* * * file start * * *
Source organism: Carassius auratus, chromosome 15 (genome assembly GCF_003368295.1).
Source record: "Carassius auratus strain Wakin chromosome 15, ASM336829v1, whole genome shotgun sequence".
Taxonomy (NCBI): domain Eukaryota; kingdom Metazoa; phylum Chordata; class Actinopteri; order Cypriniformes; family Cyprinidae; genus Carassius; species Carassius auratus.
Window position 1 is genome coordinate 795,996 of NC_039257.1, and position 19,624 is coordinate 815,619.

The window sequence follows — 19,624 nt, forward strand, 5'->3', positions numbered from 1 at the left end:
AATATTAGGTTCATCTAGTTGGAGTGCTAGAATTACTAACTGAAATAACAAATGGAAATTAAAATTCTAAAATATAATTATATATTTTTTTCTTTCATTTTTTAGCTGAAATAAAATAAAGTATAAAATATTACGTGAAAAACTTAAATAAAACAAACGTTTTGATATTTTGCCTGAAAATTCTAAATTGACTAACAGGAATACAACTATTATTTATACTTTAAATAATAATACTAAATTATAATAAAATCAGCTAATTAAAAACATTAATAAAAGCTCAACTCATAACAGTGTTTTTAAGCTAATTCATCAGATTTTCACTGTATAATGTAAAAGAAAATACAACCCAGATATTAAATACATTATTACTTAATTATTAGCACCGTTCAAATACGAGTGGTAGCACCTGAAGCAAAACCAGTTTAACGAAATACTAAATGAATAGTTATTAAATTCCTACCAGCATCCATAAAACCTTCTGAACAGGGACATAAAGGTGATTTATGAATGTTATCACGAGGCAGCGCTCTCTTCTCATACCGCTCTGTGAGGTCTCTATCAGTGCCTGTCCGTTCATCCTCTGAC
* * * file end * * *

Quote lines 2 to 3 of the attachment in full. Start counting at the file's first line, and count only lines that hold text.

Source record: "Carassius auratus strain Wakin chromosome 15, ASM336829v1, whole genome shotgun sequence".
Taxonomy (NCBI): domain Eukaryota; kingdom Metazoa; phylum Chordata; class Actinopteri; order Cypriniformes; family Cyprinidae; genus Carassius; species Carassius auratus.